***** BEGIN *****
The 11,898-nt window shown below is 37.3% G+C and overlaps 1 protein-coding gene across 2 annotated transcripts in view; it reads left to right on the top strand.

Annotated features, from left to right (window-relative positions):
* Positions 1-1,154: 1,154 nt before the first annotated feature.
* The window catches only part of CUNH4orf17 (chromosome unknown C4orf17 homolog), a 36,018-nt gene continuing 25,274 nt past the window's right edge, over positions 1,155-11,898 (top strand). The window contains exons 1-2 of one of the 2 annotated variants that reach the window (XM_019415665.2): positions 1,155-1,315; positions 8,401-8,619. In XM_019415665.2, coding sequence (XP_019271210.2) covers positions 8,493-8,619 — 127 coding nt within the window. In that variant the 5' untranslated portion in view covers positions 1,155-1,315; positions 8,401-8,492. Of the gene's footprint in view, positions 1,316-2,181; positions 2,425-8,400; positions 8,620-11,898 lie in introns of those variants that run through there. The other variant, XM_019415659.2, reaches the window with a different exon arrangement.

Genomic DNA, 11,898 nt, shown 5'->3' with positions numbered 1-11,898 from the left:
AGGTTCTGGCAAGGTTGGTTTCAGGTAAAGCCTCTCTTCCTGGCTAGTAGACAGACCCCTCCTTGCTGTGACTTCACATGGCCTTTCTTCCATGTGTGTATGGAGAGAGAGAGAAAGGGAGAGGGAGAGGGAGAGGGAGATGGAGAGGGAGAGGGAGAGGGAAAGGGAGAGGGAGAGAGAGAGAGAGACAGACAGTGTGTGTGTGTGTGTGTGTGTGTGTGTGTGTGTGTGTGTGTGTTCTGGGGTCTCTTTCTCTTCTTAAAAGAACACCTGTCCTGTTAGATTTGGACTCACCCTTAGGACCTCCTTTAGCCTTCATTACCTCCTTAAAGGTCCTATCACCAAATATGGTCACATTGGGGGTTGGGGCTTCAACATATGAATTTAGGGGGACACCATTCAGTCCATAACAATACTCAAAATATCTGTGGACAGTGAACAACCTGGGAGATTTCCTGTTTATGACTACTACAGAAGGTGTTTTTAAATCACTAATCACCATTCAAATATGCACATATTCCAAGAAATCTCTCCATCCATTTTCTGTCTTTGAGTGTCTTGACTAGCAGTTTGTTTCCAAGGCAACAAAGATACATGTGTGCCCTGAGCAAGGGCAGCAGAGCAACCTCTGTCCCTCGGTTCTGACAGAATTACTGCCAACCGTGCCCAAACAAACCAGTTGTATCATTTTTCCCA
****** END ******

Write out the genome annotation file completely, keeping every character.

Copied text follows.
The 11,898-nt window shown below is 37.3% G+C and overlaps 1 protein-coding gene across 2 annotated transcripts in view; it reads left to right on the top strand.

Annotated features, from left to right (window-relative positions):
* Positions 1-1,154: 1,154 nt before the first annotated feature.
* The window catches only part of CUNH4orf17 (chromosome unknown C4orf17 homolog), a 36,018-nt gene continuing 25,274 nt past the window's right edge, over positions 1,155-11,898 (top strand). The window contains exons 1-2 of one of the 2 annotated variants that reach the window (XM_019415665.2): positions 1,155-1,315; positions 8,401-8,619. In XM_019415665.2, coding sequence (XP_019271210.2) covers positions 8,493-8,619 — 127 coding nt within the window. In that variant the 5' untranslated portion in view covers positions 1,155-1,315; positions 8,401-8,492. Of the gene's footprint in view, positions 1,316-2,181; positions 2,425-8,400; positions 8,620-11,898 lie in introns of those variants that run through there. The other variant, XM_019415659.2, reaches the window with a different exon arrangement.

Genomic DNA, 11,898 nt, shown 5'->3' with positions numbered 1-11,898 from the left:
AGGTTCTGGCAAGGTTGGTTTCAGGTAAAGCCTCTCTTCCTGGCTAGTAGACAGACCCCTCCTTGCTGTGACTTCACATGGCCTTTCTTCCATGTGTGTATGGAGAGAGAGAGAAAGGGAGAGGGAGAGGGAGAGGGAGATGGAGAGGGAGAGGGAGAGGGAAAGGGAGAGGGAGAGAGAGAGAGAGACAGACAGTGTGTGTGTGTGTGTGTGTGTGTGTGTGTGTGTGTGTGTGTGTTCTGGGGTCTCTTTCTCTTCTTAAAAGAACACCTGTCCTGTTAGATTTGGACTCACCCTTAGGACCTCCTTTAGCCTTCATTACCTCCTTAAAGGTCCTATCACCAAATATGGTCACATTGGGGGTTGGGGCTTCAACATATGAATTTAGGGGGACACCATTCAGTCCATAACAATACTCAAAATATCTGTGGACAGTGAACAACCTGGGAGATTTCCTGTTTATGACTACTACAGAAGGTGTTTTTAAATCACTAATCACCATTCAAATATGCACATATTCCAAGAAATCTCTCCATCCATTTTCTGTCTTTGAGTGTCTTGACTAGCAGTTTGTTTCCAAGGCAACAAAGATACATGTGTGCCCTGAGCAAGGGCAGCAGAGCAACCTCTGTCCCTCGGTTCTGACAGAATTACTGCCAACCGTGCCCAAACAAACCAGTTGTATCATTTTTCCCA